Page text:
One of the best-known impacts of climate change is the loss of sea ice in the Arctic, but also in parts of the Antarctic: the poles are increasingly turning from white to blue. However, in the shallow seas near continental landmasses, the colour green also enters the picture: with the ocean ice-free for longer periods, the growing period for algal blooms also grows longer. These algae, in turn, provide food for seafloor-dwelling organisms, who use the carbon from their food to grow their bodies and shells.
A new study by BAS marine ecologist Dr David Barnes, published in the journal Global Change Biology this month, aims to unpick the puzzle of how these seafloor communities – known as benthos – are responding to changes at the sea surface. Understanding these ecosystems is important as many organisms use carbon to build their shells, storing it away in seafloor sediments when they die and removing it from the global carbon cycle for millennia. This means that if the benthos thrives, it can play a bigger role in offsetting emissions of carbon dioxide into the atmosphere.
The ocean soaks up large amounts of carbon from the atmosphere, but its ability to absorb the increasing quantities produced by human emissions is limited. The role of polar seafloor communities in carbon storage processes is poorly studied, but it may turn out to be an important negative feedback mitigating climate change: as polar seas become ice-free for longer periods, algal blooms have a longer growing season. They therefore provide food for benthos communities throughout a larger part of the year, enabling them to store more carbon and preventing it from returning to the atmosphere.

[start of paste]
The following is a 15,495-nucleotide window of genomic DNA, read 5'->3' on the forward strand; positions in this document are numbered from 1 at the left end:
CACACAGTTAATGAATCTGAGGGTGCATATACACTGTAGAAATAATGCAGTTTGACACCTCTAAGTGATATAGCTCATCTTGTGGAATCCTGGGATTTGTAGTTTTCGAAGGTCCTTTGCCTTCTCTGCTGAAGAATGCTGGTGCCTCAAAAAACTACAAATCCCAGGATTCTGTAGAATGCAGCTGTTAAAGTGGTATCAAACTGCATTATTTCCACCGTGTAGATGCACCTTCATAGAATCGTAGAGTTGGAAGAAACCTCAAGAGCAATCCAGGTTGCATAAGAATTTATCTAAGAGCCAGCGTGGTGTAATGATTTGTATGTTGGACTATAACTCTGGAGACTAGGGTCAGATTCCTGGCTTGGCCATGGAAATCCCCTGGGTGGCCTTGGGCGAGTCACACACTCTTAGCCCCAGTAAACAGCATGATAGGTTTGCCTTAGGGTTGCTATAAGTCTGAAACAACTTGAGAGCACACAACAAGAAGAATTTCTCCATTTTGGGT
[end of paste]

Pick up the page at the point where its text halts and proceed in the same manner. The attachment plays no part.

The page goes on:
Author Dr Barnes says:
“Hidden away up to hundreds of metres beneath the sea, organisms on polar sea beds are performing an immensely valuable ecosystem service. We are just starting to measure and understand their exact impact – so far we have maybe only 100 pieces of a 10,000-piece puzzle.”
There’s always a catch…
The timing and location of ice loss matters: crucially, most of the sea-ice loss in the Arctic and in West Antarctica has taken place in shallow, ecologically productive seas. As a result, most of the newly ice-free area is shallow enough to be abundantly colonised by carbon-storing benthos.
However, the decline in sea ice also has a downside: large icebergs, calved from land-based glaciers flowing to the sea, are now frozen into place for shorter periods and can move around more freely. And while sea ice is usually just a few feet thick, the bottoms of icebergs can reach hundreds of meters down into the ocean. As the icebergs are moved by currents, tides and winds, they often scrape along the seafloor and can destroy large swathes of seafloor ecosystems.
Dr Barnes investigated the impacts of iceberg scouring and longer growing seasons for algae in shallow seas of the western Antarctic Peninsula, using data collected at Rothera Research Station and from RRS James Clark Ross over two decades. He found that icebergs scour very shallow seas – just a few metres deep – particularly frequently and that the ecosystems here are more likely to be disturbed.
In contrast, in waters up to a few hundred meters deep, fewer icebergs are large enough to reach the seafloor. In these areas, the length of the ice-free period is the most important control on carbon storage by seafloor organisms.
Studying seafloor ecosystems is difficult because satellites cannot penetrate the water far enough to observe large areas. Diving remains a crucial way of collecting data, so the areas that scientists can survey are relatively small. As such, more data from the Antarctic as well as the Arctic – which remains very poorly studied – will help us understand how much carbon polar seafloor communities can store on a global scale.
The paper “Polar zoobenthos blue carbon storage increases with sea ice losses, because across-shelf growth gains from longer algal blooms outweigh ice scour mortality in the shallows” is available at onlinelibrary.wiley.com/doi/10.1111/gcb.13772/full.